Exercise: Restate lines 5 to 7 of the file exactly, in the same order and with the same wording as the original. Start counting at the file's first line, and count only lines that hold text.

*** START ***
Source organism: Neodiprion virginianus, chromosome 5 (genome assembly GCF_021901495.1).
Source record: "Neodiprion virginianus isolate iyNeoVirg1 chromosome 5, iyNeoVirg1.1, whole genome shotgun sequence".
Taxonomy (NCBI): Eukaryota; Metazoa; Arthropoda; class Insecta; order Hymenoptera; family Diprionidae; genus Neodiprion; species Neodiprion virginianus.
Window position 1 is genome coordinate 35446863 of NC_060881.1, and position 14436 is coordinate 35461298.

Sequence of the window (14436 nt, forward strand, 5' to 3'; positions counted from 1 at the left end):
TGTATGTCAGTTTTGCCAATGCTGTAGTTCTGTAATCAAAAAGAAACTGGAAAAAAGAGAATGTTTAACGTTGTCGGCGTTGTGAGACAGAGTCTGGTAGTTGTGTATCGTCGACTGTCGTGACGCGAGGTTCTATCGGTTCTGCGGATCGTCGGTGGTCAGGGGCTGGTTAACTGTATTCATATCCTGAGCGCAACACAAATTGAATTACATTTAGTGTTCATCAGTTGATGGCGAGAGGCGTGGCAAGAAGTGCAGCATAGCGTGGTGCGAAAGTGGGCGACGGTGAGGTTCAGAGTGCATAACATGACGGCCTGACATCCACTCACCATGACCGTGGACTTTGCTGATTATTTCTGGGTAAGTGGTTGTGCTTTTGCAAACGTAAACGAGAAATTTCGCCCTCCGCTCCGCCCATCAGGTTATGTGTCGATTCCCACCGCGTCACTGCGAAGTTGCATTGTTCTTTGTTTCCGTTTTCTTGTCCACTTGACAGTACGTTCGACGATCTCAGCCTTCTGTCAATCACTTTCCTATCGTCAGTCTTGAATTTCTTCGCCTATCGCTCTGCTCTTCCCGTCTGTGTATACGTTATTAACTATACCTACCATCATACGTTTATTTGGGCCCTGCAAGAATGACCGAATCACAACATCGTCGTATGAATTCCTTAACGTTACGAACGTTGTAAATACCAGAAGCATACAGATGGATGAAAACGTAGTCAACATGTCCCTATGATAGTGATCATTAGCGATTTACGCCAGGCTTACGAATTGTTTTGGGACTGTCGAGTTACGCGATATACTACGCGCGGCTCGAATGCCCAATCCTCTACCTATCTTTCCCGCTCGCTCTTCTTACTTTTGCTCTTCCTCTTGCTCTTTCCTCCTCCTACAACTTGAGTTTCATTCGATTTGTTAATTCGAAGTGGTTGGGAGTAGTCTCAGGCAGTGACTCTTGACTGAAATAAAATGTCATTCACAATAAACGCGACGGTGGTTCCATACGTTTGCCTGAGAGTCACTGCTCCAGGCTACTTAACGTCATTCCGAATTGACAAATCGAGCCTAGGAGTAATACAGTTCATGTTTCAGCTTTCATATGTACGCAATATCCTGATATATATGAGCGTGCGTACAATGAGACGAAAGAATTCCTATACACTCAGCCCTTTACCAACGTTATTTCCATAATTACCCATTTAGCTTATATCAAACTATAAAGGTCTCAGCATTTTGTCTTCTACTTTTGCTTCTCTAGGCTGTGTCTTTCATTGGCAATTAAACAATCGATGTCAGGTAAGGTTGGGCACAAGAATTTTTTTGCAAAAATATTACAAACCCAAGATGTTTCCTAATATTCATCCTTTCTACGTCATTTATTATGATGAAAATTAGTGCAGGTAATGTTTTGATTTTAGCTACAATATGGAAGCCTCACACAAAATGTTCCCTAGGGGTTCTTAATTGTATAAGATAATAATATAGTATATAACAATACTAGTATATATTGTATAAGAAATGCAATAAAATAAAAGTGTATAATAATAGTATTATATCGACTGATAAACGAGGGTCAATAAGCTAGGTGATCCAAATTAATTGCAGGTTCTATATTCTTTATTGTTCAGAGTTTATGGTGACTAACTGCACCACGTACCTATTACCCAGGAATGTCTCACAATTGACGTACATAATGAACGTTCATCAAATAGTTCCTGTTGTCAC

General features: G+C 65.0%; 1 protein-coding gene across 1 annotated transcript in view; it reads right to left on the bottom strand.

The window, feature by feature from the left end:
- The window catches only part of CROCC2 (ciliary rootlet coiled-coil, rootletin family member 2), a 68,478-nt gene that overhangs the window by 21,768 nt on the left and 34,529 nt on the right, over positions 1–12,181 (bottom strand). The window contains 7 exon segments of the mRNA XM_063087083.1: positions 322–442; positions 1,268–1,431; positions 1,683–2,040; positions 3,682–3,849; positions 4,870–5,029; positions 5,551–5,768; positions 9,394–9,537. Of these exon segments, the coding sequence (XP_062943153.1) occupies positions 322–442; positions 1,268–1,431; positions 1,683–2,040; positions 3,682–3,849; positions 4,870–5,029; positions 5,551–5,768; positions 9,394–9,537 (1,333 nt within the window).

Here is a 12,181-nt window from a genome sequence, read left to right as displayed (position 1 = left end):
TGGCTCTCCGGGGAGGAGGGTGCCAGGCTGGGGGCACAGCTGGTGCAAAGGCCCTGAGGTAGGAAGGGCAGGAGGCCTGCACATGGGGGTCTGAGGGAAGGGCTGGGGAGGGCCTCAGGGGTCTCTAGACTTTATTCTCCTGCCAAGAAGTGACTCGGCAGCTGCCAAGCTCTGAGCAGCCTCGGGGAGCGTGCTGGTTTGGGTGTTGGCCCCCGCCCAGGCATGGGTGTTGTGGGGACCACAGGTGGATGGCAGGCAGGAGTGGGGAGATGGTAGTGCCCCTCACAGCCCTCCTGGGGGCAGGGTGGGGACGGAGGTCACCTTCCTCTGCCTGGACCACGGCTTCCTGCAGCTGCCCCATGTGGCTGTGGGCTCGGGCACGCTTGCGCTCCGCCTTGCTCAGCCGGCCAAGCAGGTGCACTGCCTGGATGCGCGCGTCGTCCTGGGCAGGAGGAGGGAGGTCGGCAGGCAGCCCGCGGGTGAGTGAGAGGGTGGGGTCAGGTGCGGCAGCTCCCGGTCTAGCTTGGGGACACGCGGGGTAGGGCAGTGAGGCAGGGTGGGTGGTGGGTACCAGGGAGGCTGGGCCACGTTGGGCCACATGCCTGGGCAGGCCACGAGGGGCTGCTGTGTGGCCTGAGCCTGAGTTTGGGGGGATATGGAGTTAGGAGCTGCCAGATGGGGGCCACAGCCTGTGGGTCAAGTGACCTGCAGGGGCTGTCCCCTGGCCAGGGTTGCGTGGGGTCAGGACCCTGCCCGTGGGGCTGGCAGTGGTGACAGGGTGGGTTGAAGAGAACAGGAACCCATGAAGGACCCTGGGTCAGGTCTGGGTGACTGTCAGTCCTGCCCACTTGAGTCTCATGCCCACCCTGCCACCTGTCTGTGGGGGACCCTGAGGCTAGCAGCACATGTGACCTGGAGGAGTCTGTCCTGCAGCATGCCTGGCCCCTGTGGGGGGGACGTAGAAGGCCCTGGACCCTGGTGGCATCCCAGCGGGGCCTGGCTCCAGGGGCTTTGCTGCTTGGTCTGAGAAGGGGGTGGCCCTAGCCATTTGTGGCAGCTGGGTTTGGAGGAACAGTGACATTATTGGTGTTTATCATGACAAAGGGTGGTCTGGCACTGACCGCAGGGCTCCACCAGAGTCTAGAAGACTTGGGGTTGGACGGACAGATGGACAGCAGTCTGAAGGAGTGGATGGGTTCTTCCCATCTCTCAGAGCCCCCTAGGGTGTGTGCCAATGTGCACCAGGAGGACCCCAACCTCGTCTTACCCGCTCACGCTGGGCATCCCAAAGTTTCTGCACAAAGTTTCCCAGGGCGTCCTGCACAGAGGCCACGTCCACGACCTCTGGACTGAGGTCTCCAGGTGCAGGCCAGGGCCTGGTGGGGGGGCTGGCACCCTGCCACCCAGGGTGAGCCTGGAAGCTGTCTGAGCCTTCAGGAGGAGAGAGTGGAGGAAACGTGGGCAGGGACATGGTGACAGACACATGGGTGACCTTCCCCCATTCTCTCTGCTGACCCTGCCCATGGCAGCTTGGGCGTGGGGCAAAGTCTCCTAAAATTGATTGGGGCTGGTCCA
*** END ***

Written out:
Sequence of the window (14436 nt, forward strand, 5' to 3'; positions counted from 1 at the left end):
TGTATGTCAGTTTTGCCAATGCTGTAGTTCTGTAATCAAAAAGAAACTGGAAAAAAGAGAATGTTTAACGTTGTCGGCGTTGTGAGACAGAGTCTGGTAGTTGTGTATCGTCGACTGTCGTGACGCGAGGTTCTATCGGTTCTGCGGATCGTCGGTGGTCAGGGGCTGGTTAACTGTATTCATATCCTGAGCGCAACACAAATTGAATTACATTTAGTGTTCATCAGTTGATGGCGAGAGGCGTGGCAAGAAGTGCAGCATAGCGTGGTGCGAAAGTGGGCGACGGTGAGGTTCAGAGTGCATAACATGACGGCCTGACATCCACTCACCATGACCGTGGACTTTGCTGATTATTTCTGGGTAAGTGGTTGTGCTTTTGCAAACGTAAACGAGAAATTTCGCCCTCCGCTCCGCCCATCAGGTTATGTGTCGATTCCCACCGCGTCACTGCGAAGTTGCATTGTTCTTTGTTTCCGTTTTCTTGTCCACTTGACAGTACGTTCGACGATCTCAGCCTTCTGTCAATCACTTTCCTATCGTCAGTCTTGAATTTCTTCGCCTATCGCTCTGCTCTTCCCGTCTGTGTATACGTTATTAACTATACCTACCATCATACGTTTATTTGGGCCCTGCAAGAATGACCGAATCACAACATCGTCGTATGAATTCCTTAACGTTACGAACGTTGTAAATACCAGAAGCATACAGATGGATGAAAACGTAGTCAACATGTCCCTATGATAGTGATCATTAGCGATTTACGCCAGGCTTACGAATTGTTTTGGGACTGTCGAGTTACGCGATATACTACGCGCGGCTCGAATGCCCAATCCTCTACCTATCTTTCCCGCTCGCTCTTCTTACTTTTGCTCTTCCTCTTGCTCTTTCCTCCTCCTACAACTTGAGTTTCATTCGATTTGTTAATTCGAAGTGGTTGGGAGTAGTCTCAGGCAGTGACTCTTGACTGAAATAAAATGTCATTCACAATAAACGCGACGGTGGTTCCATACGTTTGCCTGAGAGTCACTGCTCCAGGCTACTTAACGTCATTCCGAATTGACAAATCGAGCCTAGGAGTAATACAGTTCATGTTTCAGCTTTCATATGTACGCAATATCCTGATATATATGAGCGTGCGTACAATGAGACGAAAGAATTCCTATACACTCAGCCCTTTACCAACGTTATTTCCATAATTACCCATTTAGCTTATATCAAACTATAAAGGTCTCAGCATTTTGTCTTCTACTTTTGCTTCTCTAGGCTGTGTCTTTCATTGGCAATTAAACAATCGATGTCAGGTAAGGTTGGGCACAAGAATTTTTTTGCAAAAATATTACAAACCCAAGATGTTTCCTAATATTCATCCTTTCTACGTCATTTATTATGATGAAAATTAGTGCAGGTAATGTTTTGATTTTAGCTACAATATGGAAGCCTCACACAAAATGTTCCCTAGGGGTTCTTAATTGTATAAGATAATAATATAGTATATAACAATACTAGTATATATTGTATAAGAAATGCAATAAAATAAAAGTGTATAATAATAGTATTATATCGACTGATAAACGAGGGTCAATAAGCTAGGTGATCCAAATTAATTGCAGGTTCTATATTCTTTATTGTTCAGAGTTTATGGTGACTAACTGCACCACGTACCTATTACCCAGGAATGTCTCACAATTGACGTACATAATGAACGTTCATCAAATAGTTCCTGTTGTCAC

General features: G+C 65.0%; 1 protein-coding gene across 1 annotated transcript in view; it reads right to left on the bottom strand.